My uncle was buried as his banana fields burned. We left his house empty and sat shiva in the city. It was cramped in the apartment, visitors squeezing in on couches that could barely hold their weight, but none of us suggested we should have stayed in his house and watch his life’s work go up in flames.
When I was a child, my uncle used to take me to conferences. His scientist friends would invite him, the ones that used his banana fields to do experiments. They didn’t really have a choice in the matter, as my uncle and his neighbor Joseph were the only two banana farmers around. My uncle would go in an unbuttoned checkered shirt and drink cup after cup of free coffee and tell everyone they didn’t know shit, that the fungus would get here, eventually, that it would mutate, that it would kill his bananas and then he’d die of grief. I asked him once how he thought the fungus should be stopped, and he gave me a withering look and told me it was the scientists’ job to figure it out, not his. The scientists liked telling me things when my uncle was distracted. Maybe they thought I had potential.
My uncle knew his wife would leave for the city after he died. He told her that wouldn’t save her, that if the fungus didn’t get her, he would haunt her for the rest of her days. The fungus fascinated him. He kept close tabs on any plant disease that could possibly be a mutated version, he printed out articles and studies and read them in bed at night. The fungus hadn’t gotten anybody’s crops but his. It didn’t even get into his neighbor’s, Joseph, a man my uncle hated. He used to drive in his tractor to where his field ended and Joseph’s began and spit right over the line.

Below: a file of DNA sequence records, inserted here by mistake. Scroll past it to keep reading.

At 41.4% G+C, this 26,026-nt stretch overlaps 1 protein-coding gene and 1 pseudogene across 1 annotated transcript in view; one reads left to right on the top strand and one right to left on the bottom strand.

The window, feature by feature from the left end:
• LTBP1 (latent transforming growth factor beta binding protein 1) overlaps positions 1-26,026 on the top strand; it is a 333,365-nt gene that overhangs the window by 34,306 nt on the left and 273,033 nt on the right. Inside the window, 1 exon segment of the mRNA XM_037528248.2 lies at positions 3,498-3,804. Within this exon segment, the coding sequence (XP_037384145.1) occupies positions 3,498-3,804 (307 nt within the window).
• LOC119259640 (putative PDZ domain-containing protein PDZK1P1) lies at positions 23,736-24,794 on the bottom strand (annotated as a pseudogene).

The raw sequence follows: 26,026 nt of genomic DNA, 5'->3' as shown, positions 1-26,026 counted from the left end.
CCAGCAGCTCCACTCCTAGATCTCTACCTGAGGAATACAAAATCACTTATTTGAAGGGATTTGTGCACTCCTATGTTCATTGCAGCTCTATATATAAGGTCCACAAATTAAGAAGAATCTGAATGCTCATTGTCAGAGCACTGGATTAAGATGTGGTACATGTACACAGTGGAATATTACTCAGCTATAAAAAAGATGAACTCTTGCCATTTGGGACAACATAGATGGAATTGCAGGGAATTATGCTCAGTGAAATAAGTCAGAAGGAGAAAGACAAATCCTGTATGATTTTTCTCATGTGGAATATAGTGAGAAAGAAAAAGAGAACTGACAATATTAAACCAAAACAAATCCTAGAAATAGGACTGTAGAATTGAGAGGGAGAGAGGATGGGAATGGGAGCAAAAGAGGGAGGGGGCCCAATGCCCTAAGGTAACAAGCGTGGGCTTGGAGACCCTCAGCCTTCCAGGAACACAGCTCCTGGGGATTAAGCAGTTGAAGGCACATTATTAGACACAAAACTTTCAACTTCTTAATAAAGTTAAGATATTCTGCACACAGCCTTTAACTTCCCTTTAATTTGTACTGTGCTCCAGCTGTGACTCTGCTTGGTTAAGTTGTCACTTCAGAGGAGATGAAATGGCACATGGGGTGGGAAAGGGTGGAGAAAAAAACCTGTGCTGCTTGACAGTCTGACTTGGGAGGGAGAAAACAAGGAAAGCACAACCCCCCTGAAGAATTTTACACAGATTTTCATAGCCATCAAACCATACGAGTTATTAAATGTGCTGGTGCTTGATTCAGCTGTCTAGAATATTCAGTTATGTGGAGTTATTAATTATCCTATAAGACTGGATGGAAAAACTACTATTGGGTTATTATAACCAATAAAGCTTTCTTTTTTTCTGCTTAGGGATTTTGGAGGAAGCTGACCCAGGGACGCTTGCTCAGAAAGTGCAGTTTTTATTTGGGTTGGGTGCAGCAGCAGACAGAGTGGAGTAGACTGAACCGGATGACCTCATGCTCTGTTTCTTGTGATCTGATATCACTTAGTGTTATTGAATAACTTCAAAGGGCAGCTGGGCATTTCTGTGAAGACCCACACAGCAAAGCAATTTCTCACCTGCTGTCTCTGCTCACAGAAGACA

The day after the shiva ended, I returned to my uncle’s house with some gasoline in the trunk. I went to the shed and found the keys to the tractor. I drove until I reached the end of the field, where Joseph’s field began. I dumped the gasoline. I lit a match.
Joseph’s bananas were surprisingly flammable. They shriveled up in the heat and dropped to the ground. I wondered what the scientists would do, now that all the local banana fields had been burnt up. I decided I didn’t care. They didn’t know anything, didn’t even know to tell me how flammable bananas were, how easily whole lives could be consumed.
Noa Covo’s work has been published in Jellyfish Review, Okay Donkey, Hayden’s Ferry Review online, and trampset. Her micro-chapbook, Bouquet of Fears, was published by Nightingale and Sparrow Press.